The Presidency of John Adams: The Collapse of Federalism, 1795-1800

By Stephen G. Kurtz | Go to book overview

Appendixes

APPENDIX A
METHODS BY WHICH ELECTORS WERE CHOSEN 1796
1. By legislature: 10 * states casting an electoral vote of
New Hampshire, 6; Vermont, 4; Connecticut, 9; New
York, 12; New Jersey, 7; Delaware, 3; North Carolina,
12; South Carolina, 8; Tennessee, 3; Massachusetts, 9.
73
2. In districts: 4 * states casting an electoral vote of
Maryland, 10; Virginia, 21; Kentucky, 4; Massachusetts, 7.
42
3. By general ticket: 2 states with an electoral vote of
Pennsylvania, 15; Georgia, 4.
19
4. By town meeting: Rhode Island casting an electoral vote of4
Total 138
* The Massachusetts Constitution of 1781, largely drafted by John Adams,
carried the prevailing theory of checks and balances over even into the
electoral system. Recognizing two basic divisions in all societies, rich and
poor, Adams aimed at preventing control of the electoral machinery by
either economic group. The aristocratic or wealthy party was given a
proportionate influence in choosing electors through its control of the
upper house of the legislature and the democratic or poor party through
its control of the lower house and direct elections. This, basically, was the
reasoning behind the Massachusetts combination method. See Correa M. Walsh , The Political Science of John Adams ( New York, 1915), for an
analysis of Adams; political philosophy. His own Works, especially vol. VI,
pp. 280 ff., and vol. IX, 570 ff., are but little more verbose than the com-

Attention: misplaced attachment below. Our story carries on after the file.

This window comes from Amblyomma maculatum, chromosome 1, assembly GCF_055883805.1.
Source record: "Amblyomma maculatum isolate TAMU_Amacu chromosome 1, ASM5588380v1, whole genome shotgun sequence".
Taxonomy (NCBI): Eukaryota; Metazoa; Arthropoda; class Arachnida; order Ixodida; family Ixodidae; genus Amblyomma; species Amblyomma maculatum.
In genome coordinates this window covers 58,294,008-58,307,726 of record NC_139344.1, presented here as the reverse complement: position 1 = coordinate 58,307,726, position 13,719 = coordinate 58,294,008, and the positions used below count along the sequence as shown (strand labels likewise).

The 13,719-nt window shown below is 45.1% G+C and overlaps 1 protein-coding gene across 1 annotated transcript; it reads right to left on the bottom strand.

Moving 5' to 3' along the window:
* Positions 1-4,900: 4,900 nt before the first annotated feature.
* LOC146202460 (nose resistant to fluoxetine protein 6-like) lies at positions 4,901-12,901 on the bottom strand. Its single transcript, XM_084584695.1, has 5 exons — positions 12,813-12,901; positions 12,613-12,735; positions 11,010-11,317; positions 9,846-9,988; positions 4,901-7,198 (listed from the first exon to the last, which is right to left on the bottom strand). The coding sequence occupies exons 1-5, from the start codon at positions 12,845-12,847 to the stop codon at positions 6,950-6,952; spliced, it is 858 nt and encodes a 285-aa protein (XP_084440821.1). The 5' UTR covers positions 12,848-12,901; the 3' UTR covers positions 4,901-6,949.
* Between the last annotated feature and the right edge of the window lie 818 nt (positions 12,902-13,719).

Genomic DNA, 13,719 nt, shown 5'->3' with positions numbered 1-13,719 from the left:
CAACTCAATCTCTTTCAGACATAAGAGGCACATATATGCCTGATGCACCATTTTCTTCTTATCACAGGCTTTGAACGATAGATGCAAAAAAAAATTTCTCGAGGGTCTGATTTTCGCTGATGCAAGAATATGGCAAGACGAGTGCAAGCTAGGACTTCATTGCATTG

mentary.
For a brief discussion of the strong and weak points of the electoral
process used in early national times see John Bach McMaster, History, II,
306-307. McMaster's figures are in error in two respects. Georgia chose her
electors by general ticket and not by means of the legislature. ( U. B. Phillips , Georgia and State Rights, Washington, 1902, p. 91). Newspaper
sources reporting the Virginia returns show that electors were chosen in
district contests and not by general ticket as McMaster states. In 1800 Vir-
ginia switched.

-409-

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The Presidency of John Adams: The Collapse of Federalism, 1795-1800
Table of contents

Table of contents

  • Title Page 3
  • Preface 7
  • Contents 13
  • Illustrations 15
  • 1 - Bright Hopes for Mr. Jefferson 19
  • 2 - The Republican Challenge 39
  • 3 - Popular Federalism 59
  • 4 - The Candidates of 1796 78
  • 5 - Adams and Hamilton 96
  • 6 - Imported and Domestic Designs for Victory 114
  • 7 - The States and the Presidency 145
  • 8 - A Political Revolution in Pennsylvania 177
  • 9 - Discontent with Hamilton 192
  • 10 - Adams and Jefferson: Friendship and Politics 209
  • 11 - The Patronage Crisis and the Decline In Federal Status 239
  • 12 - The President and His Secretaries 261
  • 13 - Political Consequences of the Xyz Papers 284
  • 15 - A Just and Politic Peace 334
  • 16 - Politics and Peace, 1799 354
  • 17 - Independence 374
  • Appendixes 409
  • Bibliography 417
  • Index 441
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